SASEBO NAVAL BASE, Japan — Following a summer of upgrades and maintenance, the USS Essex is under way in the Sea of Japan with a new skipper.
The amphibious-assault ship left Sasebo’s India Basin pier on Aug. 22 with Capt. Jan M. van Tol in command. He replaced Capt. Ronald R. Evans during a change-of-command ceremony that day.
Van Tol came to the Essex from the Office of the Secretary of Defense in Washington, having served as the senior military assistant to the net assessment director.
Before taking the helm in April 2002, Evans served as the ship’s executive officer. His next assignment is assistant deputy director for information operations with the Joint Staff in Washington.
“The ship is under way … testing systems — combat information, engineering — that were repaired during SRA [Selected Restricted Availability],” said Lt. j.g. Jereal Dorsey, a Commander, Amphibious Task Force 76 spokesman.
After testing, the Essex and its crew will assume a role as an Expeditionary Strike Group flagship, leading several amphibious ships, an Aegis-capable cruiser and destroyer, a frigate and a nuclear-powered attack submarine.
Repairs and refurbishing of the 845-foot multipurpose amphibious-assault vessel cost $15.2 million.
Along with a crew exceeding 1,000 sailors, more than 200 high-tech equipment contractors from the United States and Japanese workers from Sasebo’s Ship Repair Facility completed about 2,400 upgrades and maintenance tasks.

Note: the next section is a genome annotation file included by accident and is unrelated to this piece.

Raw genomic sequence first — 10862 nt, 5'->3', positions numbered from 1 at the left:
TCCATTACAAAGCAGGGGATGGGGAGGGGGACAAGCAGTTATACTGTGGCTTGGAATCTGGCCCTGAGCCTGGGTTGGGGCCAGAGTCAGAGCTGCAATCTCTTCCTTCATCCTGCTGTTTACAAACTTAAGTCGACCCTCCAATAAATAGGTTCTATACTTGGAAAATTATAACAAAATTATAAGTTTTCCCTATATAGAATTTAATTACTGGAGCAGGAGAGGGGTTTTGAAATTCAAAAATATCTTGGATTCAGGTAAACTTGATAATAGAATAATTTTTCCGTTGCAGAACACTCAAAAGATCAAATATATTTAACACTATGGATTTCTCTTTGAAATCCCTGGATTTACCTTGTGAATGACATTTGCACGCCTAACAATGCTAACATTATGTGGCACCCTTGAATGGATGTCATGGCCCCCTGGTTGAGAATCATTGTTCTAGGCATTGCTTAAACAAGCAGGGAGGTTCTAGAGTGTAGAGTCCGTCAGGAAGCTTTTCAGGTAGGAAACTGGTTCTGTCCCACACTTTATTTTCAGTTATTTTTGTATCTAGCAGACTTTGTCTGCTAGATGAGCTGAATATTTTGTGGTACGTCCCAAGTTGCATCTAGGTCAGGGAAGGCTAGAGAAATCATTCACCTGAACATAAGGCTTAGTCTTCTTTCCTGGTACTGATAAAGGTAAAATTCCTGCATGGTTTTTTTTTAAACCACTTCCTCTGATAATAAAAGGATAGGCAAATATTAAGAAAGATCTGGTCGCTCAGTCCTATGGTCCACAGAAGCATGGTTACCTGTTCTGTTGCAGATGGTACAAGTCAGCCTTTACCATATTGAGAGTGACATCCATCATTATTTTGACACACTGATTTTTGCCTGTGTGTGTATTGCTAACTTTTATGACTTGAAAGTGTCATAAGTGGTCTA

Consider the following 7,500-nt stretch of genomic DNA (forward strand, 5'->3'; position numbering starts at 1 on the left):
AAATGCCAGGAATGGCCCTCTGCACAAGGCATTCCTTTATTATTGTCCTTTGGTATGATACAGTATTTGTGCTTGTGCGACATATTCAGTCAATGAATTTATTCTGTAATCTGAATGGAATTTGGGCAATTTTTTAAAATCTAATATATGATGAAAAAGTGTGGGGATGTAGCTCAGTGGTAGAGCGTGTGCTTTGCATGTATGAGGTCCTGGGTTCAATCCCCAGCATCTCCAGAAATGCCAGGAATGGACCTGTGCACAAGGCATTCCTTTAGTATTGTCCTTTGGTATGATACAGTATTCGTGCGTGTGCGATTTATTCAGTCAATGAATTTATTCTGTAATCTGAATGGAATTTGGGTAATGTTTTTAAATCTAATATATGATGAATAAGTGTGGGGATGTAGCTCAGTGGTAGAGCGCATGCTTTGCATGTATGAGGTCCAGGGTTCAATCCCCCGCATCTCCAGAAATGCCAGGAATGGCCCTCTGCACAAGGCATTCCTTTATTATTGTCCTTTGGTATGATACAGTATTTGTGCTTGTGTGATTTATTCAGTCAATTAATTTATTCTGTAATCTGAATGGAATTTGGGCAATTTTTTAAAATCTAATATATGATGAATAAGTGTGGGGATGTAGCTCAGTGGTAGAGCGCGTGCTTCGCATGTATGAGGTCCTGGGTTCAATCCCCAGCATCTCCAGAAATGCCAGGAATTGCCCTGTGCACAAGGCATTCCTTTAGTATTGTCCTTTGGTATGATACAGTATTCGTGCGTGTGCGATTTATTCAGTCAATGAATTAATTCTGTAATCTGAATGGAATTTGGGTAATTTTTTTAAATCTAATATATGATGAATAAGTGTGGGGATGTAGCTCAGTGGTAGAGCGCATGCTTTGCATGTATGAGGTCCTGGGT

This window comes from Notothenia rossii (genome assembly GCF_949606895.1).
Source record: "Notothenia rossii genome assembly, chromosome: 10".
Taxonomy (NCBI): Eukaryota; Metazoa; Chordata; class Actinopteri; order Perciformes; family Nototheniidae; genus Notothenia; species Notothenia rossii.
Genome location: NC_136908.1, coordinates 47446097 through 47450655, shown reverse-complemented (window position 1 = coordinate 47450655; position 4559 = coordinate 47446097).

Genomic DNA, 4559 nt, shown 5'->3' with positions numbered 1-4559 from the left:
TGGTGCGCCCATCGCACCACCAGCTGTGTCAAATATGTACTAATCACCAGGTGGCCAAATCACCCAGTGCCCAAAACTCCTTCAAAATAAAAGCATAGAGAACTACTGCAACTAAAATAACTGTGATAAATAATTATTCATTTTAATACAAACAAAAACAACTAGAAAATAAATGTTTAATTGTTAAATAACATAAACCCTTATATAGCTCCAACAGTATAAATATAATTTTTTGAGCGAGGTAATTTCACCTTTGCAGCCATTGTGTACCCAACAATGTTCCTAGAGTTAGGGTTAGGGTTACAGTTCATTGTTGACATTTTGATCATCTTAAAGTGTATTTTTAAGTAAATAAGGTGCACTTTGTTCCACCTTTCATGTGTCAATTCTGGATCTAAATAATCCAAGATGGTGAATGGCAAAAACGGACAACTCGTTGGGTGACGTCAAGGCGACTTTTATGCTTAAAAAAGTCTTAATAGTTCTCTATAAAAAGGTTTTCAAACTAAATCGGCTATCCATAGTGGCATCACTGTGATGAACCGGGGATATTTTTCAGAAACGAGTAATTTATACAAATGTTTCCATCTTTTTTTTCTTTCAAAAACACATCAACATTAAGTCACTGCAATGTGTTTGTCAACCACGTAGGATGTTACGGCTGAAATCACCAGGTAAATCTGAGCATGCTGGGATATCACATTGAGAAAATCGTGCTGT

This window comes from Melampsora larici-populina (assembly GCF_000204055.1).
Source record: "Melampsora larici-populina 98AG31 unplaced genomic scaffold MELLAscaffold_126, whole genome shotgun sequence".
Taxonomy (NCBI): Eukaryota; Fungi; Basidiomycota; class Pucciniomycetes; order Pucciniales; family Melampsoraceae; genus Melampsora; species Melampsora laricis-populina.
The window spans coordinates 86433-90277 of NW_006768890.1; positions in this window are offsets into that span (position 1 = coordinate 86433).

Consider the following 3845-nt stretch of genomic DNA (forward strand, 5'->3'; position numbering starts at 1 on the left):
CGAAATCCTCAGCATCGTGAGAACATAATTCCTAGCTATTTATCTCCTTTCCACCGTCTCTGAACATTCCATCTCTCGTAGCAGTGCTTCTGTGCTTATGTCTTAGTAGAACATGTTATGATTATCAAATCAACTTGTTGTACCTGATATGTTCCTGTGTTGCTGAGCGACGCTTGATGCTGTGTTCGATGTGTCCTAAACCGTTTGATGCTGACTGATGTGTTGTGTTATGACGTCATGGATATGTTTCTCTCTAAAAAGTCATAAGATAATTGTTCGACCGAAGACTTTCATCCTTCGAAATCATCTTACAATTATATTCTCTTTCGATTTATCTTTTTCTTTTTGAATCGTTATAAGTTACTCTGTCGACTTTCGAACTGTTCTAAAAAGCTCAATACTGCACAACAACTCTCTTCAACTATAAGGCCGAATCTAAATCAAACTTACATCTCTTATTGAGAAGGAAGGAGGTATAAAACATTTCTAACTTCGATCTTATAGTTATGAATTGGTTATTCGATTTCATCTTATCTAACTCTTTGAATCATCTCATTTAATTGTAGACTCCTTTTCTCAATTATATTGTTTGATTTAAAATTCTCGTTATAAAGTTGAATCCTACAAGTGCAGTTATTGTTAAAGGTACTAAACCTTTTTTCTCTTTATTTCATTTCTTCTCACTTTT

The biggest challenge was organizing and scheduling the jobs, said Cmdr. Bill Edge, who coordinated the effort.
The work included laying new non-skid surfacing on the 820-foot flight deck, hangar deck and aircraft elevators, he said. Flight deck lighting, electrical power and aircraft landing systems also were replaced.
A 232-rack berthing area was also overhauled and crew lounges were refurbished and outfitted with high-speed Internet connections, computer desks, bookshelves and entertainment centers.
Workers overhauled a major boiler and installed a multi-circuit digital patch panel for communications, according to a report issued by CTF-76.
“There’s more personal space in the berthing,” said Airman Elizabeth Karnofsky of V-3 department, part of the aviation division. “The lounge is nice, too, because it’s a closed-in area. So if people want to stay up and watch TV, they can just close the door and the noise won’t bother anybody.”
Representatives from the Naval Air Systems Command field office at Yokosuka Naval Base inspected the Essex in August.
In an Aug. 12 CTF-76 report, the Essex was determined fit for the seas.
“If we don’t get certified, we’re not able to fly,” Chief Petty Officer Vick Smith, an aviation boatswain’s mate, said in the report.
The Essex also completed Aviation Readiness Qualification, which requires the crew to conduct several drills, including flight deck, fuel pump room and hangar bay firefighting.
Ensign Paul Dussault, the aircraft handling officer, said sailors drilled every day for several weeks before the inspections.
“It’s like a play,” he said. “You put everyone in place and you practice, practice, practice.”
The Essex crew successfully qualified for ARQ at a level that puts them well ahead of their certification schedule, the report said.
The Essex’s schedule as a forward-deployed ship was a hurdle in planning maintenance and upgrades.
“Our SRAs come fast and furious. We operate right up until the week before the SRA starts,” said Lt. Cmdr. Bill Carroll, ship superintendent. “The ship is back out operating and training the week that it’s over. The time crunch comes into play a lot more here than it does in the states.”